Cosmic bolts

Aircraft that mainly rely on computers could take a beating from cosmic rays

 
Last Updated: Saturday 04 July 2015

Hitting hard: cosmic rays coul after birds, it is cosmic rays that are likely to put aircraft in trouble. Scientists at the Swedish Aerospace Company, Ericsson Saab Avionics (esa), say that cosmic rays could damage aircraft that mainly depend on computers as they are susceptible to the high-energy particles that bombard the earth. Computers induce stray currents in microchips and this, along with the current trend towards aircraft electronics with smaller and smaller components that use less current, has increased the chances of disaster.

Researchers at esa in Linkoping, are investigating the effect that high-energy cosmic rays could have on electronic components that contain static random access memory (sram). In a desktop computer, sram holds data accessed by the central processor. Scientists have discovered that cosmic rays consist of enough energy, which enables them to change the small charges used to represent 1s and 0s in the binary code in sram . Rays with an energy of more than five megaelectronvolts can change a 0 into a 1 or vice versa.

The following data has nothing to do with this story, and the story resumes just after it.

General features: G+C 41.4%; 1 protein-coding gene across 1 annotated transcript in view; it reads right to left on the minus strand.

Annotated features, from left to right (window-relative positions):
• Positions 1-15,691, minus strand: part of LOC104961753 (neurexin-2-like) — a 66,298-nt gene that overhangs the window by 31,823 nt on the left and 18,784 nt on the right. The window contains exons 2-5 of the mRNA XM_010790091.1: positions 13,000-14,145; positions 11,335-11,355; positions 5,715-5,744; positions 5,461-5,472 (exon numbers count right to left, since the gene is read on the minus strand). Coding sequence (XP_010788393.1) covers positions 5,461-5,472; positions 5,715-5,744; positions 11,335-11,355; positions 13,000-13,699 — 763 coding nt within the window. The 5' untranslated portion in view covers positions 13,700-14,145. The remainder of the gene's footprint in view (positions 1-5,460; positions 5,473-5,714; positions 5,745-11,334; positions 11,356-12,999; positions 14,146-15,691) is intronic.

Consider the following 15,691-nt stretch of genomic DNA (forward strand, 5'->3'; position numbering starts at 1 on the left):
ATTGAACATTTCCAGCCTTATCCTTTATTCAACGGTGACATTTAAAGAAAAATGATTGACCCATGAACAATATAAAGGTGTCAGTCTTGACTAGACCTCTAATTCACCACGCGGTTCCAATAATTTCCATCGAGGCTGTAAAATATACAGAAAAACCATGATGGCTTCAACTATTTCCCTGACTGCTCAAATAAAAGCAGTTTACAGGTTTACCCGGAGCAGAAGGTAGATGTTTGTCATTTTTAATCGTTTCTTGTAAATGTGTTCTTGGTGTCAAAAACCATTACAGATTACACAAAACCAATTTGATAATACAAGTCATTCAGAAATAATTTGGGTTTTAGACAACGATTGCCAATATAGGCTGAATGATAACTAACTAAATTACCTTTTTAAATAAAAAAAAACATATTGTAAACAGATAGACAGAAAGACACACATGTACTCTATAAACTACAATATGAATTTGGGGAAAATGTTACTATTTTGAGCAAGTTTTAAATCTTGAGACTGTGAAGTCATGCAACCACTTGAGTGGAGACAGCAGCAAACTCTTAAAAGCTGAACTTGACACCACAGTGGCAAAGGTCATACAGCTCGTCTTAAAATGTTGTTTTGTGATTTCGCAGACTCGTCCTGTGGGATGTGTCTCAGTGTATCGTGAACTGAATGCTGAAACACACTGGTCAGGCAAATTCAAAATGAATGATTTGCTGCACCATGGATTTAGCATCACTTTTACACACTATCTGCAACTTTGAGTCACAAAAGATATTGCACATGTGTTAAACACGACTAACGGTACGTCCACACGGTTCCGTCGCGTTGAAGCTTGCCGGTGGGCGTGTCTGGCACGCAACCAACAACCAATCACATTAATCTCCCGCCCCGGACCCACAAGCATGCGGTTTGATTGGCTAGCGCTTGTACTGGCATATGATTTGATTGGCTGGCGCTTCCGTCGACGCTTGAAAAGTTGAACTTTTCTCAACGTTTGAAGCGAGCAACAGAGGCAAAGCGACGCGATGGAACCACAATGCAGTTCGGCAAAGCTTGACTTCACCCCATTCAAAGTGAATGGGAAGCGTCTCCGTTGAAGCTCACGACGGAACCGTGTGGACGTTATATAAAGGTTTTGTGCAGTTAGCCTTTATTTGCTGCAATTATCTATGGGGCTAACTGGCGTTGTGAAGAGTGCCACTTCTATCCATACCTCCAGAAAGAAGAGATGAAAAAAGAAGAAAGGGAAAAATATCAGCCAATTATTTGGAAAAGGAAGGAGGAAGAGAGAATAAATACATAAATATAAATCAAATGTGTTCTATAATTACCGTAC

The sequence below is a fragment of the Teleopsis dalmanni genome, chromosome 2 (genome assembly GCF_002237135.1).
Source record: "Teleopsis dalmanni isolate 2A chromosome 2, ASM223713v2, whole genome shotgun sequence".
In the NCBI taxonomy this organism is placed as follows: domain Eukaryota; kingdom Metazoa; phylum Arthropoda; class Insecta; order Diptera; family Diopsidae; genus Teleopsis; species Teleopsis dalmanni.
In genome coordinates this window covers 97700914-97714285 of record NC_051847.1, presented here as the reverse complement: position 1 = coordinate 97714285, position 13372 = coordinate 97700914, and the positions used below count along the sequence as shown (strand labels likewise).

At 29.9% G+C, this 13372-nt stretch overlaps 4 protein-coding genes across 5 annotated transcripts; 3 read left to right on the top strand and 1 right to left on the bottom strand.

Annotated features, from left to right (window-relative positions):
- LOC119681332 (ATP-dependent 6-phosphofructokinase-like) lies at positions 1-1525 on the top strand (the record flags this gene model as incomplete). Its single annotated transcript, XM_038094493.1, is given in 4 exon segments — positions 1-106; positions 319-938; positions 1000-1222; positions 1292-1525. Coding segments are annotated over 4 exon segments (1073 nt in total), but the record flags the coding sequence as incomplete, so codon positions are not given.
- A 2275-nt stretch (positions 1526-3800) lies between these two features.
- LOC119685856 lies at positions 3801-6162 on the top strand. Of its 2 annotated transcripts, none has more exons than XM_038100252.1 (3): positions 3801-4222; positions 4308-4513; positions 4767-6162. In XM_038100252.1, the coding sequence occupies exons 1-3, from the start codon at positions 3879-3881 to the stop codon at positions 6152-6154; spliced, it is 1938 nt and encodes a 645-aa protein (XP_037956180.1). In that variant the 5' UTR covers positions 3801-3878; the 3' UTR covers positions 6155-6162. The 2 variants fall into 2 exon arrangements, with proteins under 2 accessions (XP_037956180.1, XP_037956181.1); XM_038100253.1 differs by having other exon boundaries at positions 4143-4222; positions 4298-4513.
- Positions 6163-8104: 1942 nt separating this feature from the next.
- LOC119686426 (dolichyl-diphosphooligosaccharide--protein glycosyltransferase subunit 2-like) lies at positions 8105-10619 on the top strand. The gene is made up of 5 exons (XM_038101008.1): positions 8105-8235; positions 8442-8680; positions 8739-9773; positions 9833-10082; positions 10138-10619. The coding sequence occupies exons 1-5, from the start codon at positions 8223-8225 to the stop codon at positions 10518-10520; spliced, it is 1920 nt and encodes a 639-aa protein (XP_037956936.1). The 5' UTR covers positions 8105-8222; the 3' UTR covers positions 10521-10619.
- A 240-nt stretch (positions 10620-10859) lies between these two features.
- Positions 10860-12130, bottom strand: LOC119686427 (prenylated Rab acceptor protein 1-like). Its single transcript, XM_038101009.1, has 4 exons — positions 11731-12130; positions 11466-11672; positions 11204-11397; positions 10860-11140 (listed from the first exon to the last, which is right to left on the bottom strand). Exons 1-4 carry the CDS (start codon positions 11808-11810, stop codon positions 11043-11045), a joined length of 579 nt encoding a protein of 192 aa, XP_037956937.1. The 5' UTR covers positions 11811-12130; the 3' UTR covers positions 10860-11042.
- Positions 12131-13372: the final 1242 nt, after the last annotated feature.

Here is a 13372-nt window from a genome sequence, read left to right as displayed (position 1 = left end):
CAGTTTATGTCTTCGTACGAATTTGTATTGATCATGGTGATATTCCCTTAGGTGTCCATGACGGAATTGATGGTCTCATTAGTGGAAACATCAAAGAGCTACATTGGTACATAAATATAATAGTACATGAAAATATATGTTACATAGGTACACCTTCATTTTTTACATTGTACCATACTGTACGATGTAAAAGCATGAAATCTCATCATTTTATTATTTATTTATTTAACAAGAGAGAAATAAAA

The effects of cosmic rays on electronic components were first observed last year during the Euromir mission, when two ibm laptops were tested for use in space. The computers were run for more than 550 hours. On an average, cosmic rays caused memory errors once every nine hours. Software has now been developed to watch for the memory losses. The problem was confirmed when esa tested a device containing 96.4-megabytes sram s aboard a Scandinavian Airlines long-haul jet. The device, which simulated an aircraft control system, flew on the plane for five months. During that period it built up more than 1,000 flight hours at altitudes above 10 km. It was found that a piece of information on the device was changed by a cosmic ray every couple of hours. As avionics systems are so tightly connected, a single error could produce lots of problems. At present Boeing, on its 777, and Saab aircraft use software to check the errors produced by cosmic rays.

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